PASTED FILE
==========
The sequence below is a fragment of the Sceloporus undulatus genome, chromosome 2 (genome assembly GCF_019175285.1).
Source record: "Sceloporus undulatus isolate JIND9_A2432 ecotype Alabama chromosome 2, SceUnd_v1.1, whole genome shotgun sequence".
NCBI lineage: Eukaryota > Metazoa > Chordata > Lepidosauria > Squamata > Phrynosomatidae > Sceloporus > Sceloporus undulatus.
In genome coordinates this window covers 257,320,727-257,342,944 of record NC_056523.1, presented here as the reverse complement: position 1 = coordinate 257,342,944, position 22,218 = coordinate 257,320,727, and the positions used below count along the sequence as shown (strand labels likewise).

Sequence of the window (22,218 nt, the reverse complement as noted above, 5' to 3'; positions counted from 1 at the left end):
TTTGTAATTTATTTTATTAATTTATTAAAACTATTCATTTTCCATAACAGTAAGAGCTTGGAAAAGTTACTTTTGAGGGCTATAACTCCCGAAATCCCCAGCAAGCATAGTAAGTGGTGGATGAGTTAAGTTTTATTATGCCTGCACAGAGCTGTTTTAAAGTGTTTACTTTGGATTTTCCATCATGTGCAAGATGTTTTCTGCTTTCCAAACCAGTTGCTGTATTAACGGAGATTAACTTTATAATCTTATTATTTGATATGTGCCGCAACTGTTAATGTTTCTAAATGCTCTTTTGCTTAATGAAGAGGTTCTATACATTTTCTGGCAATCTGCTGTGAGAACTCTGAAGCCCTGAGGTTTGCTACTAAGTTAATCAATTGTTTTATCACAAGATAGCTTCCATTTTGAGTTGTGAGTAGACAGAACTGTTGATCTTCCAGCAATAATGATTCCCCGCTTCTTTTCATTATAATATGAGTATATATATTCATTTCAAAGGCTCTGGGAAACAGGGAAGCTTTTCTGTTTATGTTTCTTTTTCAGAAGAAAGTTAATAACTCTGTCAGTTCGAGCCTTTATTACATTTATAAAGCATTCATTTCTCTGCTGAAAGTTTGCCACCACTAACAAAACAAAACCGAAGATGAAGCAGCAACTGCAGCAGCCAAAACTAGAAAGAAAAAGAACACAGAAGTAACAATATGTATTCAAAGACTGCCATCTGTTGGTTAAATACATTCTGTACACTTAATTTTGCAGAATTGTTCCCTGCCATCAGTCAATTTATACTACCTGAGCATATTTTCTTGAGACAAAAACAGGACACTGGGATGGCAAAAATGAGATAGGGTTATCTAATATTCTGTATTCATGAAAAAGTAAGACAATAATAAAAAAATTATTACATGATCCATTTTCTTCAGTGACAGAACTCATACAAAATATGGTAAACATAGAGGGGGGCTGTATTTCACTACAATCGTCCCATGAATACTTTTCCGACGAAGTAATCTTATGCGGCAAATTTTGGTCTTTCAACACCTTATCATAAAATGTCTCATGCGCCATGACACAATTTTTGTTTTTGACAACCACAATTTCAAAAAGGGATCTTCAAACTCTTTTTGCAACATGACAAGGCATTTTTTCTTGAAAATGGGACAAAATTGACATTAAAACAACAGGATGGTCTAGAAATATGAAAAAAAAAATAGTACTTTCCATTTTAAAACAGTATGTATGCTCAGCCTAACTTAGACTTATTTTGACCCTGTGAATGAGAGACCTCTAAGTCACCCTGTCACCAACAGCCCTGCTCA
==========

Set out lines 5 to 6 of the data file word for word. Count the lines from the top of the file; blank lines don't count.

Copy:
Sequence of the window (22,218 nt, the reverse complement as noted above, 5' to 3'; positions counted from 1 at the left end):
TTTGTAATTTATTTTATTAATTTATTAAAACTATTCATTTTCCATAACAGTAAGAGCTTGGAAAAGTTACTTTTGAGGGCTATAACTCCCGAAATCCCCAGCAAGCATAGTAAGTGGTGGATGAGTTAAGTTTTATTATGCCTGCACAGAGCTGTTTTAAAGTGTTTACTTTGGATTTTCCATCATGTGCAAGATGTTTTCTGCTTTCCAAACCAGTTGCTGTATTAACGGAGATTAACTTTATAATCTTATTATTTGATATGTGCCGCAACTGTTAATGTTTCTAAATGCTCTTTTGCTTAATGAAGAGGTTCTATACATTTTCTGGCAATCTGCTGTGAGAACTCTGAAGCCCTGAGGTTTGCTACTAAGTTAATCAATTGTTTTATCACAAGATAGCTTCCATTTTGAGTTGTGAGTAGACAGAACTGTTGATCTTCCAGCAATAATGATTCCCCGCTTCTTTTCATTATAATATGAGTATATATATTCATTTCAAAGGCTCTGGGAAACAGGGAAGCTTTTCTGTTTATGTTTCTTTTTCAGAAGAAAGTTAATAACTCTGTCAGTTCGAGCCTTTATTACATTTATAAAGCATTCATTTCTCTGCTGAAAGTTTGCCACCACTAACAAAACAAAACCGAAGATGAAGCAGCAACTGCAGCAGCCAAAACTAGAAAGAAAAAGAACACAGAAGTAACAATATGTATTCAAAGACTGCCATCTGTTGGTTAAATACATTCTGTACACTTAATTTTGCAGAATTGTTCCCTGCCATCAGTCAATTTATACTACCTGAGCATATTTTCTTGAGACAAAAACAGGACACTGGGATGGCAAAAATGAGATAGGGTTATCTAATATTCTGTATTCATGAAAAAGTAAGACAATAATAAAAAAATTATTACATGATCCATTTTCTTCAGTGACAGAACTCATACAAAATATGGTAAACATAGAGGGGGGCTGTATTTCACTACAATCGTCCCATGAATACTTTTCCGACGAAGTAATCTTATGCGGCAAATTTTGGTCTTTCAACACCTTATCATAAAATGTCTCATGCGCCATGACACAATTTTTGTTTTTGACAACCACAATTTCAAAAAGGGATCTTCAAACTCTTTTTGCAACATGACAAGGCATTTTTTCTTGAAAATGGGACAAAATTGACATTAAAACAACAGGATGGTCTAGAAATATGAAAAAAAAAATAGTACTTTCCATTTTAAAACAGTATGTATGCTCAGCCTAACTTAGACTTATTTTGACCCTGTGAATGAGAGACCTCTAAGTCACCCTGTCACCAACAGCCCTGCTCA